The devil I know

Over the past few years, I’ve noticed that the number of days I spend too tired to work has increased. I also find that I can work fewer hours per day on average than I used to. This past winter has been especially hard: several times I was too tired to work for almost a month at a time. What would happen is that I would feel increasingly tired as my Remicade wore off — a normal occurrence. Then, I’d get Remicade, and while going through steroid mania and withdrawal, I’d catch a cold when I was at my most immune-suppressed. Instead of feeling more energetic and able to re-engage with the world, I’d then spend at least another week feeling sick and wiped out. Being out of commission for 3+ weeks at a time is not just demoralizing, it’s also disorienting — it takes a while to figure out where I left off each time and to get back into the swing of things. And every time it happened (and every time it continues to happen) I get awfully depressed at the thought that I don’t want to spend my life like that, unable to do things I enjoy or to support myself financially. It’s really unpleasant.

Some of my friends — and now my relatives, after they witnessed steroid withdrawal for the first time a few weeks ago — have asked me why I continue to use Remicade (which, for me, necessitates a steroid pre-med) when there are other treatment options that generally don’t require any pre-med (i.e. Humira, aka adalimumab). Being able to receive treatment without a steroid pre-med would give me back several days every month of functional time, at least in theory.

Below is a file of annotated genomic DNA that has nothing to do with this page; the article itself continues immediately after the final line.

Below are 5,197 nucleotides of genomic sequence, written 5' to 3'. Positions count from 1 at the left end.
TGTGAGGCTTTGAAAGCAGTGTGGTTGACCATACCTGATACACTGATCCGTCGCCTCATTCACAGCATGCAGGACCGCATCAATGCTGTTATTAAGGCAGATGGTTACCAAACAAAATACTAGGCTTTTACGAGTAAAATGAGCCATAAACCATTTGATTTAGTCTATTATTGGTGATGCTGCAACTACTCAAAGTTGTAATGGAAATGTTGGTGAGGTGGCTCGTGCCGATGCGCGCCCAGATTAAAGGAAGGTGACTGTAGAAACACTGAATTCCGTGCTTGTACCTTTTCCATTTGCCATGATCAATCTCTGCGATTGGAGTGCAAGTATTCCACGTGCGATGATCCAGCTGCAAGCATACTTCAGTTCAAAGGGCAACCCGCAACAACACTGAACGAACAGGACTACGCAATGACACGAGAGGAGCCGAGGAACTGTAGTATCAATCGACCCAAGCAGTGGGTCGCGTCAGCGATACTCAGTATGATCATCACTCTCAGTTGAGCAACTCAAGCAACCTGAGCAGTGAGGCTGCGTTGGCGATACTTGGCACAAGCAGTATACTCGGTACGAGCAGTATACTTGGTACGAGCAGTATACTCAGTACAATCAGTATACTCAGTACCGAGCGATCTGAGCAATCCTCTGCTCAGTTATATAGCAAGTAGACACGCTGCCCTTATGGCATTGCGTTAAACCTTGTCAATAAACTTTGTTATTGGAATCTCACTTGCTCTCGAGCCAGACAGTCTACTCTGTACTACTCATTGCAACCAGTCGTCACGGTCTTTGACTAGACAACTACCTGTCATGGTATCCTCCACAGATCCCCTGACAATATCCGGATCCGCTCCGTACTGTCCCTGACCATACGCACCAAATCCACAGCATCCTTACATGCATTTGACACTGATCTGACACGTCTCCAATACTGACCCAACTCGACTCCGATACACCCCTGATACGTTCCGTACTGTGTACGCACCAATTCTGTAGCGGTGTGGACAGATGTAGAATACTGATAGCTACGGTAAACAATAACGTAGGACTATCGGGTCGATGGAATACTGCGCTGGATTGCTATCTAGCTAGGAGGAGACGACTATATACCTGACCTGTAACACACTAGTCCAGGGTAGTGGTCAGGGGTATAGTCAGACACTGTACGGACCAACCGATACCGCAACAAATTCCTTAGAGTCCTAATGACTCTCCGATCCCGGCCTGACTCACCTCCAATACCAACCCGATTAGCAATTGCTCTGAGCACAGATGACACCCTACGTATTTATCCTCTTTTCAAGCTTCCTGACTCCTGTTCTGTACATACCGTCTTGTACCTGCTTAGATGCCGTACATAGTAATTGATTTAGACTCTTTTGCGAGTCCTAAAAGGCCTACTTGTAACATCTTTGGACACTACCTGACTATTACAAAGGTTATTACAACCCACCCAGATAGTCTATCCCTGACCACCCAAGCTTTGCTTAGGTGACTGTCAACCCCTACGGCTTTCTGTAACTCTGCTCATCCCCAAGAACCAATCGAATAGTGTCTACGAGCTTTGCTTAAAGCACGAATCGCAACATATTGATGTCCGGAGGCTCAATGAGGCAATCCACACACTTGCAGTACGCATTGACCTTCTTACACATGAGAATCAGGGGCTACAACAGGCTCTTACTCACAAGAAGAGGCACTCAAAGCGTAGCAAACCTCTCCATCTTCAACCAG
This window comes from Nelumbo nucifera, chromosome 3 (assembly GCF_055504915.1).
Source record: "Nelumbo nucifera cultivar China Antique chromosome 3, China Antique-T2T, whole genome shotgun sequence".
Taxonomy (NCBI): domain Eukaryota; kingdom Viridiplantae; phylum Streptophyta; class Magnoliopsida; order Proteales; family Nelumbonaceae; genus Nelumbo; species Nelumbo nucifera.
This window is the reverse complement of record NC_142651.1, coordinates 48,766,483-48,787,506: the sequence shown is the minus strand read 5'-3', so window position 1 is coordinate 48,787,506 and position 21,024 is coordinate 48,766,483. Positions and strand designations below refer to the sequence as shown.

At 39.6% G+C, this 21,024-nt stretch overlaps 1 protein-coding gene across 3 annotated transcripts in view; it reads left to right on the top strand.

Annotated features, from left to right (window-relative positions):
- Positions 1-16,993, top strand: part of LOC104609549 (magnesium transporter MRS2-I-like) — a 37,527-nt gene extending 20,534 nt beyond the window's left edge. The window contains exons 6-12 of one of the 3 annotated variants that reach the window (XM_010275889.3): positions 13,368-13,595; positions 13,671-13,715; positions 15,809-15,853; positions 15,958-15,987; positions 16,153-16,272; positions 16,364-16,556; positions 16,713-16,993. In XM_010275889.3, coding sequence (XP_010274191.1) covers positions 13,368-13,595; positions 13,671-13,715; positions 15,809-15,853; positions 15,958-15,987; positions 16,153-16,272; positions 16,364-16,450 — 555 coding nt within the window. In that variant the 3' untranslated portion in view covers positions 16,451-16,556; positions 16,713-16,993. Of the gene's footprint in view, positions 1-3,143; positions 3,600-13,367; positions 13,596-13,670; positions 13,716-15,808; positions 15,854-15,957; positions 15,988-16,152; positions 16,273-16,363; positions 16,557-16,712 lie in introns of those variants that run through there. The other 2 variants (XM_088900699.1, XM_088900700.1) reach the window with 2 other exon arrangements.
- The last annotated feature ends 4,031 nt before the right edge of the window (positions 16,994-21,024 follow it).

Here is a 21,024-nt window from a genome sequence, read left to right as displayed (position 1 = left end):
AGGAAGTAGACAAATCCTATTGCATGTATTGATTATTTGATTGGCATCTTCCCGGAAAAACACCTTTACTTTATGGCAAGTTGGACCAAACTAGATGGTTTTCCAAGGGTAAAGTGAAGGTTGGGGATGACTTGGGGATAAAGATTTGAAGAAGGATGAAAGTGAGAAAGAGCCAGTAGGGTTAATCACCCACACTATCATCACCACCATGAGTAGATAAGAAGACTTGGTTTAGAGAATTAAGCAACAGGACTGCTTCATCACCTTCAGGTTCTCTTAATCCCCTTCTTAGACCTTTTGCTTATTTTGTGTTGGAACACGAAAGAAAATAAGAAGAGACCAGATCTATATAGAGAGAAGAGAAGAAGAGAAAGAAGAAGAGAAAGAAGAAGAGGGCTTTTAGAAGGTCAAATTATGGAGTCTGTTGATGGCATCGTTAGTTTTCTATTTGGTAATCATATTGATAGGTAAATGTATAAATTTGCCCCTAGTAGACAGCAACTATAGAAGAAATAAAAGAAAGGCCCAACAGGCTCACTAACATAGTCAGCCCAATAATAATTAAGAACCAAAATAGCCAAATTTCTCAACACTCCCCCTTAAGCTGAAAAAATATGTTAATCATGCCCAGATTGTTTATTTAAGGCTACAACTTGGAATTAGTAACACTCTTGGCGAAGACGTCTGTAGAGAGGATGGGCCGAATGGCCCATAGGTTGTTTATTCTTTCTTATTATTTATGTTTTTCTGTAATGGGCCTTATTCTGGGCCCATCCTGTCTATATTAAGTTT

Well, the answer for me is that there are limited options for the treatment of Crohn’s. Right now, there are two main drugs, the biologics Remicade (infliximab) and Humira. There are a number of other treatments available that I haven’t yet tried, but they’re much less common and not as well studied (i.e. Cimzia (certolizumab pegol), Simponi (golimumab), Tysbari (natalizumab) and Entyvio (vedolizumab), not all of which are easy to obtain in Canada). If I stop taking Remicade but don’t do well on another drug or drugs, I can’t ever go back to Remicade because my body will have built up antibodies to it during the time I spent without it. The kind of severe and potentially deadly “serum sickness” reaction that could result if I were to then be exposed to Remicade again is a known complication associated with all biologics. The Canadian Association of Gastroenterology strongly recommends that “patients who have experienced a severe hypersensitivity reaction to a TNF antagonist [e.g. Remicade] should not be retreated with the same agent” for this reason.

I don’t know if any of the other biologics would work for me. If I were to switch from Remicade to Humira, for instance, and it doesn’t control my symptoms, I’ll be in much worse shape than I am now. In fact, it would probably be a death sentence. I really was at death’s door before I started on Remicade.

There’s a lot to dislike about being immune-suppressed, fatigued, and having to go on a mini steroid rollercoaster every 6 weeks, but at least I’m not digesting myself or unable to walk because of joint inflammation.

Until the alternatives get better, I think I’ll stick with the devil I know.

This entry was posted in arthritis, biologics, fatigue, finances, friendship, frustration, gut problems, immune suppression, mania, mobility impairment, mortality, relationships with family, Remicade, social life, steroids, treatment guidelines, virus, withdrawal, work. Bookmark the permalink.

One Response to The devil I know

  1. Pingback: The devil I know, part II | Sick of Crohn's

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